Theodor Fritsch

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Theodor Fritsch

Theodor Emil Fritsch (October 28, 1852 near LeipzigSeptember 8, 1933) was a German antijudaist whose views did much to influence popular opposition to Jewish supremacism in Germany during the late 19th and early 20th centuries.

A believer in the absolute superiority of the Aryan race, Fritsch was upset by the changes brought on by rapid industrialization and urbanization, and called for a return to the traditional peasant values and customs of the distant past, which he believed exemplified the essence of the Volk.

In 1883 he founded the Hammer Publishing House.

One of Fritsch's major goals was to unite all Jew-resister political parties under a single banner; he wished for opposition to Jewish supremacism to permeate the agenda of every German social and political organization. This effort proved largely to be a failure, as by 1890 there were over 190 various patriotic parties in Germany. He also had a powerful rival for the leadership of the patriots in Otto Böckel, with whom he had a strong personal rivalry.

In 1893, Fritsch published his most famous work, The Handbook of the Jewish Question also known as the Anti-Semitic Catechism which criticed the Jews and called upon Germans to refrain from intermingling with them. Vastly popular, the book was read by millions and was in its 49th edition by 1944 (330.000 copies). The ideas espoused by the work greatly influenced Hitler and his party during their rise to power after World War I. Fritsch also founded a journal - the Hammer (in 1902) and this became the basis of a movement, the Reichshammerbund, in 1912.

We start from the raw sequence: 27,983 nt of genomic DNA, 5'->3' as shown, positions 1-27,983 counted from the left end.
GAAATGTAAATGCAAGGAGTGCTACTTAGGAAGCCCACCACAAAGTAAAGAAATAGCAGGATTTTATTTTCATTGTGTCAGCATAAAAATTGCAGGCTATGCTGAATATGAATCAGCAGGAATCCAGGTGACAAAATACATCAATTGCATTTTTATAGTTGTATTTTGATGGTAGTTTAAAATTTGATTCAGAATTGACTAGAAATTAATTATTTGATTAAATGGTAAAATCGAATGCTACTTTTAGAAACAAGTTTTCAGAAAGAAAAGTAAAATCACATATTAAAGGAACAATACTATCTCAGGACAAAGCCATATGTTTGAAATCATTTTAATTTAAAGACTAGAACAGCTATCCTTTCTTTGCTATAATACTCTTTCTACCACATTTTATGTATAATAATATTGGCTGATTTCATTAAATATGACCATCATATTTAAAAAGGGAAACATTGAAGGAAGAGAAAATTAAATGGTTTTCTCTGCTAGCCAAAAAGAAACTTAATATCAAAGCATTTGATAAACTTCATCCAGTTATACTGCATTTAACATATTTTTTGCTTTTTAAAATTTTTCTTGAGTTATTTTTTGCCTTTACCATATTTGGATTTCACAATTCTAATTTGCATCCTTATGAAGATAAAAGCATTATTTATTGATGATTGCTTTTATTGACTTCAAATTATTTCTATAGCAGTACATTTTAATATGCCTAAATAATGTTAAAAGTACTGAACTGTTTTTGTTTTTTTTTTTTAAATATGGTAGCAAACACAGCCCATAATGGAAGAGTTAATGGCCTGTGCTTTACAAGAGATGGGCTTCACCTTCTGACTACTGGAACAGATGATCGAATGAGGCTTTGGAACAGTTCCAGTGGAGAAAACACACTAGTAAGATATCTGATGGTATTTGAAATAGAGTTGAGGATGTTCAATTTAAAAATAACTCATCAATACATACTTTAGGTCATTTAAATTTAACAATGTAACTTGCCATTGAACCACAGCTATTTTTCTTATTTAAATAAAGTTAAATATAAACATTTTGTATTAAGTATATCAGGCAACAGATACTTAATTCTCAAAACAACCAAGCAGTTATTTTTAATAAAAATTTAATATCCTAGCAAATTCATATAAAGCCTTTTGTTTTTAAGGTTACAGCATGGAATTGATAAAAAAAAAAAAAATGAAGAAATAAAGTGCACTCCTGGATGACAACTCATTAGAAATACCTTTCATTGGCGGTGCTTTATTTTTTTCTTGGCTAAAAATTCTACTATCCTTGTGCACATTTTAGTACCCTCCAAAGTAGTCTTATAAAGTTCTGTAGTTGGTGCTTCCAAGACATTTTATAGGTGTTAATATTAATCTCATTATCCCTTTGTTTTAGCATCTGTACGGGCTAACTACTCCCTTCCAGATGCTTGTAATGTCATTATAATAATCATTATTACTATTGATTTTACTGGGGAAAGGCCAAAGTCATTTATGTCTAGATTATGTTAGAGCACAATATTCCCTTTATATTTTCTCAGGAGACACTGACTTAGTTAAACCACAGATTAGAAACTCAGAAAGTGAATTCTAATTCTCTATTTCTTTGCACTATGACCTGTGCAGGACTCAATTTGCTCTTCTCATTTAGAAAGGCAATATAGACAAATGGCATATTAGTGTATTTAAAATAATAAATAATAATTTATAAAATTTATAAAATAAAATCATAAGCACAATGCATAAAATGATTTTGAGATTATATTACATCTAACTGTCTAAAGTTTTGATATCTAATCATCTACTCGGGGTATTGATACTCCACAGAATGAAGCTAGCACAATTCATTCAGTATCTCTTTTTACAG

His better known book, The Riddle of the Jew's Success was published in English in 1927 under the pseudonym F. Roderich-Stoltheim, and dealt with the negative impact that Jewish values and the centralization of the German economy in Jewish hands had on the German people. This book was recently republished by Noontide Press, and was the subject of a media controversy after it was banned by Amazon.com and other online book sellers until it was again recently republished by The 55 Club whereas they have made it readily available again.

Fritsch held the publication rights to the German edition of Henry Ford’s work The International Jew.

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Part of this article consists of modified text from Wikipedia, and the article is therefore licensed under GFDL.
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